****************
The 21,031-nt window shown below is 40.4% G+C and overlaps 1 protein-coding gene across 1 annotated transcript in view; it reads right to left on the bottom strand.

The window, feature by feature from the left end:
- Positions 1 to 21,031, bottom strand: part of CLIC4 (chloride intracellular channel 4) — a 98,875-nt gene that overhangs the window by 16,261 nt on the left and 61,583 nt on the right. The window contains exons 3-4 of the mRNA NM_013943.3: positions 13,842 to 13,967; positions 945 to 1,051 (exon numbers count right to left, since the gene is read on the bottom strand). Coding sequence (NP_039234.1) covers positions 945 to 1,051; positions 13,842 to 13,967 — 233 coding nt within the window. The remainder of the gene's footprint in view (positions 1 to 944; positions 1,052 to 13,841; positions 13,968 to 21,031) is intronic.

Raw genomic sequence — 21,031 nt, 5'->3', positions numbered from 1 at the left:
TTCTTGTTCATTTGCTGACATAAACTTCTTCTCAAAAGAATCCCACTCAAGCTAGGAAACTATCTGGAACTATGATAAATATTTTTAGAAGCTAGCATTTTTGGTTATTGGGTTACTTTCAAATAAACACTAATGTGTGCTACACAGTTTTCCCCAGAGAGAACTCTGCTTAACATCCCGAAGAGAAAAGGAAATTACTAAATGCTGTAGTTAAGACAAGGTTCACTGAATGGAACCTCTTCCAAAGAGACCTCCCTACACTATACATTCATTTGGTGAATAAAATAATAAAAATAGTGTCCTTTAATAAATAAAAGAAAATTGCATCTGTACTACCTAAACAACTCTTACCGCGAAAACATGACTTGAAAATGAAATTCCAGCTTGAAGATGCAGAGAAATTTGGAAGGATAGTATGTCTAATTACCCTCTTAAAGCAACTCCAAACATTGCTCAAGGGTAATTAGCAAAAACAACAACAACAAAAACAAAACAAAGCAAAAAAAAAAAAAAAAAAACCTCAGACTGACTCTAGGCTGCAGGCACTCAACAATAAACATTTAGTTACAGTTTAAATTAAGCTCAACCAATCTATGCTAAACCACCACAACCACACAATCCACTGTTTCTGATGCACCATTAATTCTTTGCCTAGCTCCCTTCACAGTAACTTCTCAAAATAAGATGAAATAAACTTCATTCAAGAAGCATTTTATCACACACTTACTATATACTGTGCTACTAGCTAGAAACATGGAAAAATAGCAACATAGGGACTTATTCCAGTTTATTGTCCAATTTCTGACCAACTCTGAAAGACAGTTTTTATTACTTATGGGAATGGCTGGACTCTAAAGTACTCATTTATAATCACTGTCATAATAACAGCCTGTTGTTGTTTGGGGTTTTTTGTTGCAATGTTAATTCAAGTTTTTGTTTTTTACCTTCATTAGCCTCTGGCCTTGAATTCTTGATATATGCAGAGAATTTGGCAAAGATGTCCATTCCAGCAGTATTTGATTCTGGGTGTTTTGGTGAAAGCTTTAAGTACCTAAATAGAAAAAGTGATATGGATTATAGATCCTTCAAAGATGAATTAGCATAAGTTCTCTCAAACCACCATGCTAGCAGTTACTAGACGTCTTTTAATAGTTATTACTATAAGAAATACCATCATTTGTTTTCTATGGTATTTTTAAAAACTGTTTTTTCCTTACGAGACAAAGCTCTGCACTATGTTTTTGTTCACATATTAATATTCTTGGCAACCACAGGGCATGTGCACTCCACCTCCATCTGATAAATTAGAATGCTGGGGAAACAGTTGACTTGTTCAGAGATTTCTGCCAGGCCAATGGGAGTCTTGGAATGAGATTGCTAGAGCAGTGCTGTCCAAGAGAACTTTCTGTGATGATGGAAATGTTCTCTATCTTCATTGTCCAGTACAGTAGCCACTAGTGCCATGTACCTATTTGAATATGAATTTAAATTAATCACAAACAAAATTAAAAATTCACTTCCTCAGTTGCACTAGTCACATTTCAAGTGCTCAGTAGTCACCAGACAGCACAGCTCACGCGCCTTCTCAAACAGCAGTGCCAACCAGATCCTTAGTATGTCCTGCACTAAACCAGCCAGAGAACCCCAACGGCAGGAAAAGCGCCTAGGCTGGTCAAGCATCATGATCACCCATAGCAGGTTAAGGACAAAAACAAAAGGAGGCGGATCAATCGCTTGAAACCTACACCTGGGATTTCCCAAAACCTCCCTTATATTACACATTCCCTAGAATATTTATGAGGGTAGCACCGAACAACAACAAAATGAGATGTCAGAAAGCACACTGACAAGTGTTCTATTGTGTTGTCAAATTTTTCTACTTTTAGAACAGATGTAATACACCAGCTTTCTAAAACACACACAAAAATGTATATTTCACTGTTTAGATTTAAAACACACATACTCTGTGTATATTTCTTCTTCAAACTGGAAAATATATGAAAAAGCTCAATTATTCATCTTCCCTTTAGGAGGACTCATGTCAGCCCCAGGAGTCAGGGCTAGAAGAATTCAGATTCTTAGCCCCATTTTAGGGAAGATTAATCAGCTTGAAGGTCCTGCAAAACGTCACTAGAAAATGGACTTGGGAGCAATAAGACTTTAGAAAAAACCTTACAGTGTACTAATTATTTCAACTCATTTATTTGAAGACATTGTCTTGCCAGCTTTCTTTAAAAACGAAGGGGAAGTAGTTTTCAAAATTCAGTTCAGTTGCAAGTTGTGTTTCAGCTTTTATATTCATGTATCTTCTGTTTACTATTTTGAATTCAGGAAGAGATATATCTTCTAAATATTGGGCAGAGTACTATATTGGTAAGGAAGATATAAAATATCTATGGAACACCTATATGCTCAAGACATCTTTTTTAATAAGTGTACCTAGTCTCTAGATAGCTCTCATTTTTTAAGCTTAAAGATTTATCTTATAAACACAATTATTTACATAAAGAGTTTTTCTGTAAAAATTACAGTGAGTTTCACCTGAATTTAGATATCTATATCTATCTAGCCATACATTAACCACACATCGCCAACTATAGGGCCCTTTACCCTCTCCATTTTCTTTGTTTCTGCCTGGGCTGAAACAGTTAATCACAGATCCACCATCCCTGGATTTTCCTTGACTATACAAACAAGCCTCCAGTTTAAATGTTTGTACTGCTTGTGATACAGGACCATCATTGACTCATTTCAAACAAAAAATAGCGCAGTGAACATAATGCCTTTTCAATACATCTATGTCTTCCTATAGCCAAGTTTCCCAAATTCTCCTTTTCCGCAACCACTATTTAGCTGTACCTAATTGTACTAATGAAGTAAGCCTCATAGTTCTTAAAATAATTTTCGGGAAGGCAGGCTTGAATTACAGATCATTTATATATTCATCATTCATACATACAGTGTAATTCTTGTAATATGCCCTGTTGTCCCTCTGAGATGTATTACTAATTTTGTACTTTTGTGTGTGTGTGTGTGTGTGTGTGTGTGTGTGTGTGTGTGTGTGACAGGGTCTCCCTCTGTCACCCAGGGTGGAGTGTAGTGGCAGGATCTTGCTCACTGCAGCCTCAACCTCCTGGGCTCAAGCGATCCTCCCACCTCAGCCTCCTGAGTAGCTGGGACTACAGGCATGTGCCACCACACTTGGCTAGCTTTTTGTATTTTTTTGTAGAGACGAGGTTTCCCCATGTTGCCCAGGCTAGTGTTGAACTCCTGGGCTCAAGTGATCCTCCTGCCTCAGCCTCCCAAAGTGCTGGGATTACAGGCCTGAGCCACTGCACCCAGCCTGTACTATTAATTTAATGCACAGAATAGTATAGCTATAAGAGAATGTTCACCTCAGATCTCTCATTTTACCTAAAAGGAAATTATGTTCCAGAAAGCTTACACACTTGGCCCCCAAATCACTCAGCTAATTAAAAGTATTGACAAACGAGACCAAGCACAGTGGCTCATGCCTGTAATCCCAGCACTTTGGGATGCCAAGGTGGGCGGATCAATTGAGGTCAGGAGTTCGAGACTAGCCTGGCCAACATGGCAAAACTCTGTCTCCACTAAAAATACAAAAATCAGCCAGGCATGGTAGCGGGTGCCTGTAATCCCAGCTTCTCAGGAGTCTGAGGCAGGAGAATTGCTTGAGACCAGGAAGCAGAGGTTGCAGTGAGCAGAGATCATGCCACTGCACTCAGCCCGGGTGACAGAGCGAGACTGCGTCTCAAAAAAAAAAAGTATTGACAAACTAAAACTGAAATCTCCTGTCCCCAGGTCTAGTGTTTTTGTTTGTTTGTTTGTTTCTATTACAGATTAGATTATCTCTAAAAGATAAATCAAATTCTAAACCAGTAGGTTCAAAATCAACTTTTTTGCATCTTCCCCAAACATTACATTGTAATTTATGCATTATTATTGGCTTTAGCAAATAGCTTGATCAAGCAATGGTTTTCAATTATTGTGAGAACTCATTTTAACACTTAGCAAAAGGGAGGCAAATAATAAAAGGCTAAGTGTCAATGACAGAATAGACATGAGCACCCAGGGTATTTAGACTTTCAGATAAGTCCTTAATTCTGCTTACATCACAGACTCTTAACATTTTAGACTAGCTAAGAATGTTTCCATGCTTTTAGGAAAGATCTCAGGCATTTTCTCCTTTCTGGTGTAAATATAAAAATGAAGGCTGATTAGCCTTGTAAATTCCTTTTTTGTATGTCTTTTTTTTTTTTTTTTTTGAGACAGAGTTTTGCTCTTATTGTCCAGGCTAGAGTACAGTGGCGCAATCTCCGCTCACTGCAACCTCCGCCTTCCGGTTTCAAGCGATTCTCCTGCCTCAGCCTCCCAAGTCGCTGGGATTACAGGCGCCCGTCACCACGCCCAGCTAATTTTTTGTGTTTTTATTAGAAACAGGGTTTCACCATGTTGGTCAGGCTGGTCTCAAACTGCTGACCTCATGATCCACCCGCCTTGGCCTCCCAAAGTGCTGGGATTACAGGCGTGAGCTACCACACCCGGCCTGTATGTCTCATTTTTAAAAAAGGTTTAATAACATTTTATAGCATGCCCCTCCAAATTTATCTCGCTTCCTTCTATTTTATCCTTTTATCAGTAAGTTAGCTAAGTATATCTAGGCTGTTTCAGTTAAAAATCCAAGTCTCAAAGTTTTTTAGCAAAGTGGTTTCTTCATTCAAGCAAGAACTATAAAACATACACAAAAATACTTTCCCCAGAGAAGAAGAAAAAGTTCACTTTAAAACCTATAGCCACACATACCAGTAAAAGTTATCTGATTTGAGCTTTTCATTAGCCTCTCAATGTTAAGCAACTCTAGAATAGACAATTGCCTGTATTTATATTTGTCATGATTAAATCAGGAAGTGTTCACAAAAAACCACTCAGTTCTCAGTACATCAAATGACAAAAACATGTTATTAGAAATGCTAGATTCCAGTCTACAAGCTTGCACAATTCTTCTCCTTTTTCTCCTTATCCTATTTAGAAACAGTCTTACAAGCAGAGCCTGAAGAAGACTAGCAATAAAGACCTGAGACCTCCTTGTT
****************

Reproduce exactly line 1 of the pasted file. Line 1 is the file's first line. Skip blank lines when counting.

The 21,031-nt window shown below is 40.4% G+C and overlaps 1 protein-coding gene across 1 annotated transcript in view; it reads right to left on the bottom strand.